Then something somewhat surprising happened: Yennier Cano, and not all-world closer Felix Bautista, took the mound for the ninth. While pitching Perez in Game 1 after Bautista and Cano had both thrown in 4 of 5 games made sense, using the putatively equally-gassed Cano over Bautista in a one run game was puzzling.
Cano got off to a good start, inducing a bounce out from Trea Turner. Bryce Harper singled, bringing Nick Castellanos to the plate as the winning run. Cano struck out Castellanos, and the Orioles were one out away from yet another series win.
But it was not to be: instead, Cano and the Orioles blew yet another lead, this one leading to a walk-off RBI single by the above-pictured Alec Bohm and a 4-3 Phillies win. We haven't had to say it too many times this year, but this one hurt.
Adding further insult to injury, Gunnar Henderson left the game with an apparent back injury. However, he expects to be back in the lineup when the Orioles host the Yankees on Friday.
3. Game 3: Phillies 6, Orioles 4
With two outs and two on in a scoreless game in the third, Adley Rutschman blasted a three-run homer to left field, giving the Orioles yet another lead. But again, it did not take this one long to vanish. Even with Kyle Bradish, arguably the Orioles' ace on the mound, the Orioles simply could not maintain the lead. Philadelphia scored two in the third and two in the fourth to take a 4-3 lead. It remained 4-3 until the seventh when the Orioles, to their credit, punched back yet again. Austin Hays' two-out RBI single to left scored James McCann and the game was knotted up at 4.
Bradish, who had settled down after the rocky third and fourth innings, stayed on for the bottom of the seventh and immediately retired Marsh and Jake Cave. Now Hyde had a choice here: leave his de facto ace in for one more batter - the supposedly light-hitting Edmundo Sosa - or turn to his bullpen, where Cionel Perez was warming up. Hindsight is 20/20, and people may second-guess Hyde for leaving Bradish in, but I would have done the same thing.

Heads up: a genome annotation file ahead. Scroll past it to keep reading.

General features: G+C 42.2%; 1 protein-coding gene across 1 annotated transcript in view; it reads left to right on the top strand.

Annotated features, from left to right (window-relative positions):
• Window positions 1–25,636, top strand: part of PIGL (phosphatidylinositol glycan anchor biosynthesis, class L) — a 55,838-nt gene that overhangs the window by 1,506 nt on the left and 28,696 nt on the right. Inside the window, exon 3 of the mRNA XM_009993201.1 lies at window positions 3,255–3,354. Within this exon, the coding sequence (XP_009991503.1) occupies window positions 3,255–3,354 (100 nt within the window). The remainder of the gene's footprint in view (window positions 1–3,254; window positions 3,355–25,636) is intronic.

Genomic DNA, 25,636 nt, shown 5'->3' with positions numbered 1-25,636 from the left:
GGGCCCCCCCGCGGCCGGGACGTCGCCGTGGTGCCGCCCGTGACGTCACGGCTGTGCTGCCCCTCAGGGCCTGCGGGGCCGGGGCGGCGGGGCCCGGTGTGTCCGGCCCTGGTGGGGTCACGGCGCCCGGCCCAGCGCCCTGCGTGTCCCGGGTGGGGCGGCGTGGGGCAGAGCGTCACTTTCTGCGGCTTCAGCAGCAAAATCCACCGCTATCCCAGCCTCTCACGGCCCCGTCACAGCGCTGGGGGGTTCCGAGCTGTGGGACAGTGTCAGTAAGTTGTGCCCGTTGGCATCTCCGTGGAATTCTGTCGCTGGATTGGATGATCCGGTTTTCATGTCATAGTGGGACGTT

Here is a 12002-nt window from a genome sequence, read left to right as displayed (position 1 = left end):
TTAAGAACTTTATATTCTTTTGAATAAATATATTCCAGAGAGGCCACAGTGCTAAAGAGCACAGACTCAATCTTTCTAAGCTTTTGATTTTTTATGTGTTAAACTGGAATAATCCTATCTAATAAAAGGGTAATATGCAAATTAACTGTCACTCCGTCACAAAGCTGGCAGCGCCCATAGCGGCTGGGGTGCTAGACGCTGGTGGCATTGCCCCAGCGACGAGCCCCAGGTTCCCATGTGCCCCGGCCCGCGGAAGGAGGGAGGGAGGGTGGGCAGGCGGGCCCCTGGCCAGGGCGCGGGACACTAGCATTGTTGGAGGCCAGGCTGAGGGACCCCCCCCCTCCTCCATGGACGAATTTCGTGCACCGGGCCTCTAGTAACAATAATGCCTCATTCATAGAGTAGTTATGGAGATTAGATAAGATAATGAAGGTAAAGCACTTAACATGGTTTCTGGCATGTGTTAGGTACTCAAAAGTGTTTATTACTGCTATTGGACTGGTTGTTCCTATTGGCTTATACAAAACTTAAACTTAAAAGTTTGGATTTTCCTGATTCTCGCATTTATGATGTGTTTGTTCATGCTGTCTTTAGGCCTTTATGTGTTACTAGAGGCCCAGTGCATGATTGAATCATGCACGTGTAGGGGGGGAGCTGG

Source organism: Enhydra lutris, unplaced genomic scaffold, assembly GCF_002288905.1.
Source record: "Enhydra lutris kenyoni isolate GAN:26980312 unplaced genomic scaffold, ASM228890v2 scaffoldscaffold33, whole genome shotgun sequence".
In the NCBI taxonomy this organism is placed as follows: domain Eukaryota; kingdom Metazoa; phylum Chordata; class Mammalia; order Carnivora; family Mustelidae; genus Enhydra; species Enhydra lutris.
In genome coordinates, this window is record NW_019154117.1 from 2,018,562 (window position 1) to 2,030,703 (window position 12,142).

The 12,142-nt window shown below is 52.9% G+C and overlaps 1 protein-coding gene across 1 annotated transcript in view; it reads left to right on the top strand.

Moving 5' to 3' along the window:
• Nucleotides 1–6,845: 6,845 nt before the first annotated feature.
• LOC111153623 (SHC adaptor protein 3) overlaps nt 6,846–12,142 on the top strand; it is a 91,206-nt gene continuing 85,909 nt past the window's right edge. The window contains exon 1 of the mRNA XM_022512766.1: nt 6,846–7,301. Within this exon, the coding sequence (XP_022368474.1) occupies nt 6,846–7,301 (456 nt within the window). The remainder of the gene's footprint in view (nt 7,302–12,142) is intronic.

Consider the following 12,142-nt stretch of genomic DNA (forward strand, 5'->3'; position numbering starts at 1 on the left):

Unfortunately, the results weren't so good. After getting ahead of Sosa 0-2, Bradish made a mistake with a high fastball, which Sosa drove the other way for a solo home run. Cionel Perez relieved Bradish at this point, and unfortunately just poured salt in the Orioles' fresh wound of allowing the Phillies to jump back on top (again). Perez failed to retire a single batter, and by the time Mike Bauman induced a flyout from Alec Bohm, the Phillies had scored again and led 6-4.
This time, the Orioles were out of rally juice. They failed to place a runner on base against Craig Kimbrel and Gregory Soto, respectively. While this game was not as heart-wrenching as the Game 2 loss, the Orioles still blew what appeared to be a comfortable 3-0 lead with Bradish on the mound. Instead of continuing their winning ways, the Orioles led several leads, and ultimately the series, slip away.
Turning back to the Game 2 loss: I love Brandon Hyde. I think he should win manager of the year this year, and frankly, he should have won it last year. He is a smart, likable guy and a good manager. ut Wednesday's loss further highlights the poor decision not to use Bautista in Game 2. As writers covering the team, we do not know the ins and outs of why Bautista needed another day and Cano did not. And undoubtedly, Bautista's ability to pitch October innings may be more important than his ability to pitch in July. But the Orioles are going to be in a dogfight for the AL East for the remainder of the season, and each win counts.
As it turns out, Bautista would not have been needed in Wednesday's loss, and the Orioles arguably sacrificed a greater chance at a series win by sitting Bautista, when he was not needed anyway in Game 3. While this does not tarnish my admiration for Hyde as a manager, it was another frustrating subplot to a frustrating series loss.
The Orioles will enjoy a much-needed off-day on Thursday before welcoming the Yankees to Camden Yards for a big three-game set this weekend. And not to be the bearer of more bad news but... a certain slugger and 2022 MVP named Aaron Judge expects to be back this weekend.